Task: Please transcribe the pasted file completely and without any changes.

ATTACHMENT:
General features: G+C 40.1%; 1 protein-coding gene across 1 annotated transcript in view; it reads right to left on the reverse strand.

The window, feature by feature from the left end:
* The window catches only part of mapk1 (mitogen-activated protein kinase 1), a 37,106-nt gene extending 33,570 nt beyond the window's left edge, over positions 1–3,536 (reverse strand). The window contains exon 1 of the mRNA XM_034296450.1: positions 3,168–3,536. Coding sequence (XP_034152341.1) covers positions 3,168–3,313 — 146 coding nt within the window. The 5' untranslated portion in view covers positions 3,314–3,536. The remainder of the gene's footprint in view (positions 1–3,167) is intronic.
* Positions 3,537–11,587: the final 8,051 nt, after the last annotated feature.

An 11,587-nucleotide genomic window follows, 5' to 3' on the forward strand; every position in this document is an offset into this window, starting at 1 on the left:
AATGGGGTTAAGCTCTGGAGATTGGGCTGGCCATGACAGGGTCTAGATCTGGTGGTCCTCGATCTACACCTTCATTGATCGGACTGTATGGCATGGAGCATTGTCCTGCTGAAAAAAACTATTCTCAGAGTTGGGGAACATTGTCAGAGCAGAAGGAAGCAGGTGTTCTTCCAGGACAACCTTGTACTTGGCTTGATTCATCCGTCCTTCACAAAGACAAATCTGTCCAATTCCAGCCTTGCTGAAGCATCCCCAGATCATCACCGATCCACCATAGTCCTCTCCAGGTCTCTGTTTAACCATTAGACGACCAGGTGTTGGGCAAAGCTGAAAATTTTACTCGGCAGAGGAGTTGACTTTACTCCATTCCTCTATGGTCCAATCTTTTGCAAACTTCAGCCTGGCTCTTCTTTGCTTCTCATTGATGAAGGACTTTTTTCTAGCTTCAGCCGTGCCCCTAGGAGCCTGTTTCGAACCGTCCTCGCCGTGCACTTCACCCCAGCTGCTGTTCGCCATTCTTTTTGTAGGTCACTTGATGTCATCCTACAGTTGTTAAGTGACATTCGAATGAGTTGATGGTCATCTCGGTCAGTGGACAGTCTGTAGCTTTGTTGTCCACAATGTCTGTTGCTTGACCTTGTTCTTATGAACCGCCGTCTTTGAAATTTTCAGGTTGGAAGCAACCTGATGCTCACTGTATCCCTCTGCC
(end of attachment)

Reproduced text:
General features: G+C 40.1%; 1 protein-coding gene across 1 annotated transcript in view; it reads right to left on the reverse strand.

The window, feature by feature from the left end:
* The window catches only part of mapk1 (mitogen-activated protein kinase 1), a 37,106-nt gene extending 33,570 nt beyond the window's left edge, over positions 1–3,536 (reverse strand). The window contains exon 1 of the mRNA XM_034296450.1: positions 3,168–3,536. Coding sequence (XP_034152341.1) covers positions 3,168–3,313 — 146 coding nt within the window. The 5' untranslated portion in view covers positions 3,314–3,536. The remainder of the gene's footprint in view (positions 1–3,167) is intronic.
* Positions 3,537–11,587: the final 8,051 nt, after the last annotated feature.

An 11,587-nucleotide genomic window follows, 5' to 3' on the forward strand; every position in this document is an offset into this window, starting at 1 on the left:
AATGGGGTTAAGCTCTGGAGATTGGGCTGGCCATGACAGGGTCTAGATCTGGTGGTCCTCGATCTACACCTTCATTGATCGGACTGTATGGCATGGAGCATTGTCCTGCTGAAAAAAACTATTCTCAGAGTTGGGGAACATTGTCAGAGCAGAAGGAAGCAGGTGTTCTTCCAGGACAACCTTGTACTTGGCTTGATTCATCCGTCCTTCACAAAGACAAATCTGTCCAATTCCAGCCTTGCTGAAGCATCCCCAGATCATCACCGATCCACCATAGTCCTCTCCAGGTCTCTGTTTAACCATTAGACGACCAGGTGTTGGGCAAAGCTGAAAATTTTACTCGGCAGAGGAGTTGACTTTACTCCATTCCTCTATGGTCCAATCTTTTGCAAACTTCAGCCTGGCTCTTCTTTGCTTCTCATTGATGAAGGACTTTTTTCTAGCTTCAGCCGTGCCCCTAGGAGCCTGTTTCGAACCGTCCTCGCCGTGCACTTCACCCCAGCTGCTGTTCGCCATTCTTTTTGTAGGTCACTTGATGTCATCCTACAGTTGTTAAGTGACATTCGAATGAGTTGATGGTCATCTCGGTCAGTGGACAGTCTGTAGCTTTGTTGTCCACAATGTCTGTTGCTTGACCTTGTTCTTATGAACCGCCGTCTTTGAAATTTTCAGGTTGGAAGCAACCTGATGCTCACTGTATCCCTCTGCC